Vermont Principals’ Association tackles poor sportsmanship at high school games
BURLINGTON, Vt. (WCAX) - Poor sportsmanship, accusations of racist remarks, and an on-court brawl -- Vermont high school sports have made headlines for the wrong reasons over the last few years. There are no issues in the majority of games played, but the Vermont Principals’ Association continues to work to make the experience for fans and athletes in all games a positive one.
Following a 2021 soccer game hate speech incident, the VPA implemented a complaint system for community members to report concerning behavior.
VPA’s Lauren Thomas says in the 2021 school year, there were 59 incident complaints. In the 2022 school year, there were 138 complaints out of 5,000 games. This year, there have been 10 complaints, but Thomas notes six were from the same alleged situation.
“Maybe it’s just an area of concern that the official did something, or it’s a legitimate concern that there was hate speech that was used,” Thomas said.
Some VPA-issued incident prevention measures include a pre-game speech, signage, and limiting some game day privileges. More severe actions can include no-fan games.
“We also just wanted to ensure that all of our athletic events you could take your family to and that you’re not at the end of the game having to explain to your four or five-year-old what that comment was or why the game got shut down,” said Thomas.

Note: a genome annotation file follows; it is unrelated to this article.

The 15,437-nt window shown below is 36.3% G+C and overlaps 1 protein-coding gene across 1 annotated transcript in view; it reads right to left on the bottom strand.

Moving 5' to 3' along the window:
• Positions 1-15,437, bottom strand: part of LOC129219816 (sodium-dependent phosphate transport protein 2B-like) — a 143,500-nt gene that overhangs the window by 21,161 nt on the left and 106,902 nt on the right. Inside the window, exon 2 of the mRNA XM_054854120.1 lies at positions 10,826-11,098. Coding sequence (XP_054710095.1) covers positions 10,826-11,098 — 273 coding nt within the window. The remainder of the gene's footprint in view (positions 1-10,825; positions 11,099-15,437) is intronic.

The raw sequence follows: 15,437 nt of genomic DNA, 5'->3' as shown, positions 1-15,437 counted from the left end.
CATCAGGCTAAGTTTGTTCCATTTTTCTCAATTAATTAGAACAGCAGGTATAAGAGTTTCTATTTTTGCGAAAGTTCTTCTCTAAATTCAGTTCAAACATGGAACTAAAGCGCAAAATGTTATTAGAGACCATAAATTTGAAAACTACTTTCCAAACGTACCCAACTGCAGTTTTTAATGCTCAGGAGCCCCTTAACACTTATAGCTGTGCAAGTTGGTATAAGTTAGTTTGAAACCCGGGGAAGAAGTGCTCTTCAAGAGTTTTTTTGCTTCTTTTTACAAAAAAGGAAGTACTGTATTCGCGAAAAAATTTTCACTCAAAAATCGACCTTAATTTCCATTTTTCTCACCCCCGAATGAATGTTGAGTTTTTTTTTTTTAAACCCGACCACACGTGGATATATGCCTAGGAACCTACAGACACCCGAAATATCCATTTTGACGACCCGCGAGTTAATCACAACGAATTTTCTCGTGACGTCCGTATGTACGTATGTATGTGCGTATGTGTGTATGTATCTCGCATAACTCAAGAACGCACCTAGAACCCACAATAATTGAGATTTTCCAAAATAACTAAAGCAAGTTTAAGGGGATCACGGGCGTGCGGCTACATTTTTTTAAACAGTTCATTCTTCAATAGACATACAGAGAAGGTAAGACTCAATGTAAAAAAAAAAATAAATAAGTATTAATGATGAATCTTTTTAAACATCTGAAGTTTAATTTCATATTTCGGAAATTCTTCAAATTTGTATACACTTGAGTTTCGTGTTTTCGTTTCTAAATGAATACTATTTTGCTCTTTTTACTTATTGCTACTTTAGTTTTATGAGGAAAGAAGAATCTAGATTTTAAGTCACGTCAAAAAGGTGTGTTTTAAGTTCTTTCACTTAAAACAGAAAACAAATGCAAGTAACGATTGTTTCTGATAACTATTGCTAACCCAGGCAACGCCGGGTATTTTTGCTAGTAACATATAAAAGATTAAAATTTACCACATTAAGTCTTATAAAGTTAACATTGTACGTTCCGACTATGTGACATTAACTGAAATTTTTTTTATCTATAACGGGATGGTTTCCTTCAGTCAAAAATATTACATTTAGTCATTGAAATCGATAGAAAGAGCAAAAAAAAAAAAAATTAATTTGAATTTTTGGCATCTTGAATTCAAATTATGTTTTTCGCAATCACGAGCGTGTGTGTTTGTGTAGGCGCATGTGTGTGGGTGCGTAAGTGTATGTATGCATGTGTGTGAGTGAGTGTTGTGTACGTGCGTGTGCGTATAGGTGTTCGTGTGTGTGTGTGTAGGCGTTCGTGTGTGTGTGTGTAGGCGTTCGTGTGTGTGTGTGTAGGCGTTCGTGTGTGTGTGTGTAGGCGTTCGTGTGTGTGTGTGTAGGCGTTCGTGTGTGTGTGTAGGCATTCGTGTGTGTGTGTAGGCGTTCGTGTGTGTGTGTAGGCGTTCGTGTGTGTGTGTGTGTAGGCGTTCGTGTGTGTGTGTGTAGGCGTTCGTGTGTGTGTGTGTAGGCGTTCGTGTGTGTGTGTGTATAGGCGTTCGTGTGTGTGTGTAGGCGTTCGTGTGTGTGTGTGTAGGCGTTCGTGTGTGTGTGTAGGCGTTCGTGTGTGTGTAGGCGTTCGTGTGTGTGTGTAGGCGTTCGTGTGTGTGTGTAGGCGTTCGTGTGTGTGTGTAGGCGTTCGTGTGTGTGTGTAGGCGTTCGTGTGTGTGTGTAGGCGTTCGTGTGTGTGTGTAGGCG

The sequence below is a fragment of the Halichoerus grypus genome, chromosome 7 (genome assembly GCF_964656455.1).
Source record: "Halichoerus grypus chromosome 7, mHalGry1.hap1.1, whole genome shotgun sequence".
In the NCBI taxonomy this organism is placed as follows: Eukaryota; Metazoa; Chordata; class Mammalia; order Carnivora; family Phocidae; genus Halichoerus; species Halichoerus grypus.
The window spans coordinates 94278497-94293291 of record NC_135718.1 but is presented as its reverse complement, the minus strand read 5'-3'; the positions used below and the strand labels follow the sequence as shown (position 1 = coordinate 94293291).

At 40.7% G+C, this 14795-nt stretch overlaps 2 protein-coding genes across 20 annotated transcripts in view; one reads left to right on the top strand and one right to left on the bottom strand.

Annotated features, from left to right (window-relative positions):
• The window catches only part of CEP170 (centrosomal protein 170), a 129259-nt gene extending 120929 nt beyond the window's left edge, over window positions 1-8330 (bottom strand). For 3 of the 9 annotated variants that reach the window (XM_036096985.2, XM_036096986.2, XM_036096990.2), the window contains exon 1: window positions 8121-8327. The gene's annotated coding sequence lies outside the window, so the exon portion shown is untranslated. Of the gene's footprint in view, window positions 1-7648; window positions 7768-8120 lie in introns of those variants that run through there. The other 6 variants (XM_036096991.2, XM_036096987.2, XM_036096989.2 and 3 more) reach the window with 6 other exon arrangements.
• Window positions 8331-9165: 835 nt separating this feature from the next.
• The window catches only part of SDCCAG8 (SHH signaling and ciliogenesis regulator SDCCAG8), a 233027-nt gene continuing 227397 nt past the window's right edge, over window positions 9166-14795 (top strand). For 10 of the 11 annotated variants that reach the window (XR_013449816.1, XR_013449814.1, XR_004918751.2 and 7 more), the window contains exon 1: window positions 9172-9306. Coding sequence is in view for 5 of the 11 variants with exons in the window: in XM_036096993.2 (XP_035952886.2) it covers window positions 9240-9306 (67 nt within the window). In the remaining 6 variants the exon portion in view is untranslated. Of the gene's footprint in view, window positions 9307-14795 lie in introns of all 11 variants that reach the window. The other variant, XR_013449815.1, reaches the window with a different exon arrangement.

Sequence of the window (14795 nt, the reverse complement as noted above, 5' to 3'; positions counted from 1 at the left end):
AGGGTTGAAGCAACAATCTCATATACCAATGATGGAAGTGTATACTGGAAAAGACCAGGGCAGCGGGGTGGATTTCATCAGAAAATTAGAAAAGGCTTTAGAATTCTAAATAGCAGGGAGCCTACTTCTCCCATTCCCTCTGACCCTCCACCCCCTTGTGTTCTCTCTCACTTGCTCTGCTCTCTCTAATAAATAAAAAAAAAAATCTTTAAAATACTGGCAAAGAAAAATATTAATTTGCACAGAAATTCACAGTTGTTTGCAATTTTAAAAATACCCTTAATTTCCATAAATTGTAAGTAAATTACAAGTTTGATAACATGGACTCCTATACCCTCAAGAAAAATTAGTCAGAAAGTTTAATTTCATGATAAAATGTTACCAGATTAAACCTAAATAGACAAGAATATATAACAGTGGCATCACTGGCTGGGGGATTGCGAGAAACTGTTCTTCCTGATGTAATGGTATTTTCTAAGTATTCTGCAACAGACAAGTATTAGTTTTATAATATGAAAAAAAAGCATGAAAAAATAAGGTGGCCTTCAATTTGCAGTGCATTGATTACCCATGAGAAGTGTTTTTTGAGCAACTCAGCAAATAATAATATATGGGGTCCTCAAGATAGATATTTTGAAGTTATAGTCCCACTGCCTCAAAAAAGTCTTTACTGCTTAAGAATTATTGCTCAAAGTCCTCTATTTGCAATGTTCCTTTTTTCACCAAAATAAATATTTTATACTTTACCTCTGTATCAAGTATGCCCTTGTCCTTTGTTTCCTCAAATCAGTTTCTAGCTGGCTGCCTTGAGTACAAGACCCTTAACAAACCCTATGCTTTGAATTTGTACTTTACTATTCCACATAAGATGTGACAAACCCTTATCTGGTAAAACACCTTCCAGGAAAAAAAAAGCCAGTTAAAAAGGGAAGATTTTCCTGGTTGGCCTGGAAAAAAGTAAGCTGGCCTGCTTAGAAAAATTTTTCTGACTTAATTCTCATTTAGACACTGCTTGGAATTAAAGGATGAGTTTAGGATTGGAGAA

Spectators are encouraged to use positive, generic cheering, and to not call out specific players or negatively comment on performance. Game-day personnel serve as boots on the ground to keep an eye on player and spectator behavior.
Jeff Moreno with the Hartford School District is one of 79 athletic directors in the state who says the complaint system and across-the-board expectations are a welcome change to provide consistency. “We usually have one person dedicated to the visiting team and one person dedicated to the officials. We have one person dedicated to our students section so that we can stay on top of it and work with them throughout the process,” said Moreno.
He says students and parents often enter high school sports from growing up in a rec or private league where there’s less oversight. “I think we’re gonna get ahead of it. We’ve got to get into the youth levels and provide just an expectation right out of the chute for people to know that this is how you behave,” Moreno said.
Thomas agrees. She says the VPA’s next initiative is for middle school outreach but notes not every school has an athletic director, and often game-day personnel are volunteers.
Also new this year is increased oversight and attention from the VPA on handling emergency situations, ranging from weather issues to medical incidents.
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